A gripping memoir from acclaimed poet Damian Rogers about being raised by a loving but erratic single mother who is today diagnosed with a rare form of frontal-lobe dementia. In the vein of Plum Johnson's They Left Us Everything, Leanne Shapton's Swimming Studies, Jeannette Walls' The Glass Castle and Susannah Cahalan's Brain on Fire.
"Evocative, beautifully written, heartbreaking . . . of special interest to all whose loved ones suffer from dementia." --Margaret Atwood (on Twitter)
"An Alphabet for Joanna is a braid of tiny stories that weaves us into a nest of belonging despite circumstance and injury . . . A memoir of stunning thoughtfulness, Rogers presents us with a loving treatise on what it means to be human." - Leanne Betasamosake Simpson
Throughout her childhood in Detroit, Damian Rogers was never given a satisfactory account of the circumstances that led to her own birth. The "truth" behind the stories she was told by her mother--the free-spirited, beautiful and troubled Joanna--constantly shifted, and Damian was left only with fragments: her mom's trip to California in 1969 after finishing high school, a mysterious trauma and psychotic break, then a return to Detroit, pregnant. Now, as 40-something Damian struggles to cope with Joanna's early-onset dementia, she realizes she may never know the full story.
A riveting portrait of a time and place (the leafy suburbs of Detroit, Michigan and working class neighborhoods of Long Beach, California in the 1970s and 80s), An Alphabet for Joanna is also an unconventional mother-daughter saga, and a creative exploration of how memory shifts and shapes our most intimate relationships. Acclaimed poet Damian Rogers crafts a unique work that is both a moving memoir and a powerful philosophical reflection on how we build lives out of fragments of stories. And by tracing her mother's story into the present day she poignantly shows that even when memory fails, we can remain connected through a web of art, empathy, imagination and love.
DAMIAN ROGERS is the author of two acclaimed books of poetry: Dear Leader (2015), which was named one of the best books of 2015 by the CBC and the Globe and Mail, and was a finalist for the Ontario Trillium Poetry Prize; and Paper Radio (2009), which was shortlisted for the Pat Lowther Memorial Prize. She holds a graduate degree from the Bennington Writing Seminars in Bennington, Vermont, and has published work in many magazines and online journals, including Boston Review, Brick, The Walrus, Hazlitt, White Wall Review, Event, Four Way Review, Taddle Creek, Riddle Fence, Toronto Star, Maisonneuve, Salt Hill and more. Damian teaches creative writing at Ryerson University. She lives in Toronto.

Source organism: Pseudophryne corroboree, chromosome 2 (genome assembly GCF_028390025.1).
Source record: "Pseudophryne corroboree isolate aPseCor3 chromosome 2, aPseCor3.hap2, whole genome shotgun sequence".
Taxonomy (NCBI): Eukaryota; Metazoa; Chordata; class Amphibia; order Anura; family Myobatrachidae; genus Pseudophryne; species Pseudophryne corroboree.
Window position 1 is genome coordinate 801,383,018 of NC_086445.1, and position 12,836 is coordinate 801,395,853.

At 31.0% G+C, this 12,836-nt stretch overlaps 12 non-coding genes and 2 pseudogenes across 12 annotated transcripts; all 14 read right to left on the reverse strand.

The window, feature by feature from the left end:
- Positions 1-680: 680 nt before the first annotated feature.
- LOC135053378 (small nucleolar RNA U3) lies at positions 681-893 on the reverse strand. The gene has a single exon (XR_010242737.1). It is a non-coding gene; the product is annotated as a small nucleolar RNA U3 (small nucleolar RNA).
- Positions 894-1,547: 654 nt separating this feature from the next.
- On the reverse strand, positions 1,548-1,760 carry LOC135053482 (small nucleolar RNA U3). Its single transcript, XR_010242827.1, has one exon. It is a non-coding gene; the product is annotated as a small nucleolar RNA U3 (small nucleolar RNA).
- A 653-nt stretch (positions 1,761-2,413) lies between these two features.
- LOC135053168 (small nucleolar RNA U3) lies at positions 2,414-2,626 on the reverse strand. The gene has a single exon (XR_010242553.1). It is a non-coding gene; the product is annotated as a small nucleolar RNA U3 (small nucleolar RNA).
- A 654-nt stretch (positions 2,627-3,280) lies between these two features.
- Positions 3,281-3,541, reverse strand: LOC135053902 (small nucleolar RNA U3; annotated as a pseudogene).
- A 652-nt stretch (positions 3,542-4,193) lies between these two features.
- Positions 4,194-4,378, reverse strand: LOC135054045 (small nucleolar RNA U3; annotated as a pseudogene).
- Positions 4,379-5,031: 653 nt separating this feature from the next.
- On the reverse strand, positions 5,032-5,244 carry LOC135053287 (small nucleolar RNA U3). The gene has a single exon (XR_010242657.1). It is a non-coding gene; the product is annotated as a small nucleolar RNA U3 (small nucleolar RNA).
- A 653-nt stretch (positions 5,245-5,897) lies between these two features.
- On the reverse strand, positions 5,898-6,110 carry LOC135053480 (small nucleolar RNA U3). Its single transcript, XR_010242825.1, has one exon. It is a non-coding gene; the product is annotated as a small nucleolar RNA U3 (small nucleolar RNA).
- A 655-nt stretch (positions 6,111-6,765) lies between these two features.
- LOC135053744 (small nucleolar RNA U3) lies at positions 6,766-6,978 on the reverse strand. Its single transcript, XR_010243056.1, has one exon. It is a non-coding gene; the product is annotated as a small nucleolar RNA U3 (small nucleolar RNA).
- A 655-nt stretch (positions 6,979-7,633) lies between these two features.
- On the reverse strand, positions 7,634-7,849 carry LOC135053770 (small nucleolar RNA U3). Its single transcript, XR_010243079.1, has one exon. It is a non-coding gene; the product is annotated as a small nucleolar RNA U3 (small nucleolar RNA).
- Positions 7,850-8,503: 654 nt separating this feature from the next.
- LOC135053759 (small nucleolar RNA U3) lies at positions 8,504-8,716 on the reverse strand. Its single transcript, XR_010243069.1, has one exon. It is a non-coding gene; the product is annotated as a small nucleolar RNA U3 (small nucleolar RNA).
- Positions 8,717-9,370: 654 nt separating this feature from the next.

A QUILL & QUIRE BEST BOOK OF THE YEAR
“An Alphabet for Joanna is a braid of tiny stories that weaves us into a nest of belonging despite circumstance and injury . . . A memoir of stunning thoughtfulness, Rogers presents us with a loving treatise on what it means to be human.” —Leanne Betasamosake Simpson
“Succinct, evocative, beautifully written, heartbreaking. . . . of special interest to all whose loved ones suffer from dementia.” —Margaret Atwood
"Told in brilliant prose inter-animated by form and image, this is a poetic narrative and portrait of a mother’s life in fragments. Themes of mother-child, love and separation, memory and forgetting, the violence and fragility of the world next to creative endurance shaped by love--it’s a book that will break your heart and mend it." — Hoa Nguyen
“Written in a sharply etched and sometimes deadpan style . . . [An Alphabet for Joanna] is both an attempt to ‘release’ her mother’s story—in all of its previously hidden complexity—and a moving portrayal of their life together. Rogers uses prose, poetry, photographs, artwork, a short playscript, a chronology and reproductions of Joanna’s notebooks to present the multifaceted nature of their relationship with often startling poignancy. . . . [A] depiction of love that overcomes friction, insecurity, distance and time.” —Toronto Star
"Poet Rogers excavates family history and ephemera to piece together the stories of her artistically talented mother’s life." —Quill & Quire
“[A]n emotional look at secrets, trauma and healing . . . a meditation on the stories we tell ourselves, and how we create and hold onto memories.” —Shelagh Rogers, CBC Radio’s The Next Chapter